3 ways to assist children to be more productive.

It is so important that we teach our children how they should behave in order to achieve their goals.  Goals for instance, like educational ones.  We teach them by means of our actions and by what we say to them.

  1. Show children how to use time for study by carving out time in the day for you to study. If not study, at least time to do some reading or researching something.
  2. Help them with a time table. Show them how to make a simple timetable for periods when they are at home. In this way they will see that their day can be a productive one.  They will start experiencing less boring days and more creative, exciting ones.
  3. Talk to them about making a journal of what they have accomplished over a period of time. For instance over the course of one day or a week.

Social learning is so important to children.  So if you are a parent or guardian, use this time of learning to assist the child to make positive changes in their life and feel a sense of accomplishment.


Author: Allick Delancy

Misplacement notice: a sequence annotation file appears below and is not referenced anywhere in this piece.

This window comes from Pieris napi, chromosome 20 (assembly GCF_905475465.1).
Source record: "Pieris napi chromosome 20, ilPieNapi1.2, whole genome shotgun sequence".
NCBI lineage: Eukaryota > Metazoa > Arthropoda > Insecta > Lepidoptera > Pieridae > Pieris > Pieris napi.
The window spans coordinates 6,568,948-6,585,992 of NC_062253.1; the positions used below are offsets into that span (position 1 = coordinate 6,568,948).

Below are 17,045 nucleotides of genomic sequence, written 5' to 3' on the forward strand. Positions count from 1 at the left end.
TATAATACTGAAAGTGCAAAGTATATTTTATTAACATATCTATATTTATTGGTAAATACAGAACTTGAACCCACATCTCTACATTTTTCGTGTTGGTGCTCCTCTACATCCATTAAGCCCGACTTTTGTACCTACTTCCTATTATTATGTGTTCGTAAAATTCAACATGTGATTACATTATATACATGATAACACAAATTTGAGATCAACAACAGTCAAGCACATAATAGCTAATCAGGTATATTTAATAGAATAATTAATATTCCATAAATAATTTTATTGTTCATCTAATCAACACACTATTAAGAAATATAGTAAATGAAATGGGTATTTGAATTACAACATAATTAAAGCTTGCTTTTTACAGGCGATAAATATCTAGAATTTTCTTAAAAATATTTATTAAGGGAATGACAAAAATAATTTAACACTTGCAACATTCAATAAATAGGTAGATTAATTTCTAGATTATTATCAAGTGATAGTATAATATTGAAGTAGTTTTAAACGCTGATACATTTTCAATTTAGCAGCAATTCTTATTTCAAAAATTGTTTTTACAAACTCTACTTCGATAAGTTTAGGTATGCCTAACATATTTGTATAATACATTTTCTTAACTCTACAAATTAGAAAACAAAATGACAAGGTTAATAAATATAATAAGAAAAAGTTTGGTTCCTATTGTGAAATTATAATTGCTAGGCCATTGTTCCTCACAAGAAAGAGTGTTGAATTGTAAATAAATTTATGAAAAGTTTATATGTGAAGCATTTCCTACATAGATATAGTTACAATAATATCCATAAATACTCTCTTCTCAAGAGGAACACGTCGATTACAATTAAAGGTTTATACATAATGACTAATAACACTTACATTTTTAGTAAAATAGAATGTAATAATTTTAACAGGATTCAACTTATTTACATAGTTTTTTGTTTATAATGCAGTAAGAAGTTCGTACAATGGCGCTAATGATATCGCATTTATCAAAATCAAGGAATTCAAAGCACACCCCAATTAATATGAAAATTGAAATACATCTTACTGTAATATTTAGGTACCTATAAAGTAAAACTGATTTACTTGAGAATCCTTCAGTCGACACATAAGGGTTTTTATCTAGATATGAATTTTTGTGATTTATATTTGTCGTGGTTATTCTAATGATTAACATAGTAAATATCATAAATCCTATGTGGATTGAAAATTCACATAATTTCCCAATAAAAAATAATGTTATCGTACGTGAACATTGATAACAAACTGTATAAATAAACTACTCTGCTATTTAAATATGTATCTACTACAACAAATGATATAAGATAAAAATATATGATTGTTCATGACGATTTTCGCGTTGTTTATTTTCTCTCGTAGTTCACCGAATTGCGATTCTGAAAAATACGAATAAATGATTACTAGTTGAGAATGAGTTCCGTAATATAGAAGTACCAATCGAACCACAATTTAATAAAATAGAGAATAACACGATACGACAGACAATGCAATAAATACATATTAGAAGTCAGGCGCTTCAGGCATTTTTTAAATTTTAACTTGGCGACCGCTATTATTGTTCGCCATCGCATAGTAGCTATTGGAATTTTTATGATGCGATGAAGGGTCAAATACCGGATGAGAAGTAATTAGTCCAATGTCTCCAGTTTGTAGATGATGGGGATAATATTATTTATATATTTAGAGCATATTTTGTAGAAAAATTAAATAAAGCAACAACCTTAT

WE ALL HAVE THE POTENTIAL TO DO GREAT THINGS IN LIFE! The areas of education, psychology, motivation, behavioural coaching, management of stress, anger and conflict, has always interested Allick Delancy. For this reason, over the years he has conducted research in these fields and has experienced great success in writing, lecturing and assisting other persons to develop their fullest potentials. He has obtained a Bachelors of Science in Behavioural Sciences with an emphasis in Psychology and Sociology. Allick Delancy also earned a Masters of Arts degree in Educational Psychology, with general emphasis in Learning, Development, Testing and Research from Andrews University. He has worked in the field of community mediation, education--conducting life skills training (for students, teachers and parents), as well as conducting Functional Behavioural Assessments and developing Functional Behavioural Plans. He also lectures at the Bachelors degree level in Early Childhood and Family Studies, Leadership and Management and co-wrote an undergraduate course in social work.

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